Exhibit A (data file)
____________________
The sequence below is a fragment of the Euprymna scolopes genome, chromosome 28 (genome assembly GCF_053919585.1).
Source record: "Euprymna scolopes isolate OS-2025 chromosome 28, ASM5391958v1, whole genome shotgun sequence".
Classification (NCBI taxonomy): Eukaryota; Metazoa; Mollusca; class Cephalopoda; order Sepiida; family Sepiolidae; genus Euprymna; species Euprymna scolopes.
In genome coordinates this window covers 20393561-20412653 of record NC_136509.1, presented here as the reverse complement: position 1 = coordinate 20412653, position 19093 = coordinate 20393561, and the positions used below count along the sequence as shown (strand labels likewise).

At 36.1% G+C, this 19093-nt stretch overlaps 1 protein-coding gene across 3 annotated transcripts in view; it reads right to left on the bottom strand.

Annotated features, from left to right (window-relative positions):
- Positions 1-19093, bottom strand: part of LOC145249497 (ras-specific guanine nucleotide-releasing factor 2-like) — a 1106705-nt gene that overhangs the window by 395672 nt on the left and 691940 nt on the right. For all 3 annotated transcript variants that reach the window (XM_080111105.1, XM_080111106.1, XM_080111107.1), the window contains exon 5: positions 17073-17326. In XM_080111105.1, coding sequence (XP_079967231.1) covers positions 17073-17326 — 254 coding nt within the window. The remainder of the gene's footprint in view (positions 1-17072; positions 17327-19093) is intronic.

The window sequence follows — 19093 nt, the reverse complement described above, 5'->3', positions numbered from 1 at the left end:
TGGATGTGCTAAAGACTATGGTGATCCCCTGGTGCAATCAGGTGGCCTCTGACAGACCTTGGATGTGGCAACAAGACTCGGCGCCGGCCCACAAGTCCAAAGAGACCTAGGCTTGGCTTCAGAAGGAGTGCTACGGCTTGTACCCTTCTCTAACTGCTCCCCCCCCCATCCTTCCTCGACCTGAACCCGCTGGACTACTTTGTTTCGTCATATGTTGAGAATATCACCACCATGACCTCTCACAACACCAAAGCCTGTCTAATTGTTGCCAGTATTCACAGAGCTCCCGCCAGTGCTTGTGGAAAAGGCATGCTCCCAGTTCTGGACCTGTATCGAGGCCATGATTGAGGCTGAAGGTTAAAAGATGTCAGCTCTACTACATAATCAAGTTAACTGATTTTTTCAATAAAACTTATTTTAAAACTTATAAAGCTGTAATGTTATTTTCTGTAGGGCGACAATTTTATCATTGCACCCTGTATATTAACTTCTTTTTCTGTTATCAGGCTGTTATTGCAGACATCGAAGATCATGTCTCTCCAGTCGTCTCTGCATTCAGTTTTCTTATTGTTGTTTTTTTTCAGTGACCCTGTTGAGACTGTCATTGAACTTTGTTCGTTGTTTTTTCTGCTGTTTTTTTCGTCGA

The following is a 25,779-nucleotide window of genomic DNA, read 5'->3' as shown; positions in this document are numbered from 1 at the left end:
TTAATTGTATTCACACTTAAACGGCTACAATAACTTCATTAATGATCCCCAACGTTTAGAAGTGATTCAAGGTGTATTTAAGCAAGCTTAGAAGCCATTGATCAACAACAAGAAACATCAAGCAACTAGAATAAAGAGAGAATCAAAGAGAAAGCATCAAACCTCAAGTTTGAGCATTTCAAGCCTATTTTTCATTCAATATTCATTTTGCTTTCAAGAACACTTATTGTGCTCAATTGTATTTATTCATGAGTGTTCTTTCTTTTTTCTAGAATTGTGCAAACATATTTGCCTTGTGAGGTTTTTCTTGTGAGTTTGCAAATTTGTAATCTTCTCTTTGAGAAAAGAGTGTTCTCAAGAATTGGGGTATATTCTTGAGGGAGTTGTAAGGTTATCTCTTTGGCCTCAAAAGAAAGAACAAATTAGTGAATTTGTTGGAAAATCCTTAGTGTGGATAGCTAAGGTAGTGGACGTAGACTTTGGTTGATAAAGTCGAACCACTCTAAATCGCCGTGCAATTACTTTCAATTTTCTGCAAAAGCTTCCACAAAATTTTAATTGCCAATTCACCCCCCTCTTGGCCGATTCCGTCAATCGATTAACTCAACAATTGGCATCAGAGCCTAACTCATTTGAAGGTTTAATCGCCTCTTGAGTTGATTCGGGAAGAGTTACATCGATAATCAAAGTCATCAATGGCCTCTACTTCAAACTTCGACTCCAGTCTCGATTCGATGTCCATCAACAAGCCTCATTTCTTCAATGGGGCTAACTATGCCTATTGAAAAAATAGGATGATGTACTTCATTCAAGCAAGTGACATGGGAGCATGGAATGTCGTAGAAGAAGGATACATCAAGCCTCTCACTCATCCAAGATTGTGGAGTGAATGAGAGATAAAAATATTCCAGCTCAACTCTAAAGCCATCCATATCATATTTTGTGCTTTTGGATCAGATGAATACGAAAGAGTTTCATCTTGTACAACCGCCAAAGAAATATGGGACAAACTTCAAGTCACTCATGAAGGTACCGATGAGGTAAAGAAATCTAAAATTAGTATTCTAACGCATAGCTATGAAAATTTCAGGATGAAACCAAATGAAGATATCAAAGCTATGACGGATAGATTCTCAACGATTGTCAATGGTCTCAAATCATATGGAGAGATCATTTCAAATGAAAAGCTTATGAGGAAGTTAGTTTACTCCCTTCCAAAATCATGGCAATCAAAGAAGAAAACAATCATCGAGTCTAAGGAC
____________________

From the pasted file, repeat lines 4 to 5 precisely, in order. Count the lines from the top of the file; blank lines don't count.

In genome coordinates this window covers 20393561-20412653 of record NC_136509.1, presented here as the reverse complement: position 1 = coordinate 20412653, position 19093 = coordinate 20393561, and the positions used below count along the sequence as shown (strand labels likewise).

At 36.1% G+C, this 19093-nt stretch overlaps 1 protein-coding gene across 3 annotated transcripts in view; it reads right to left on the bottom strand.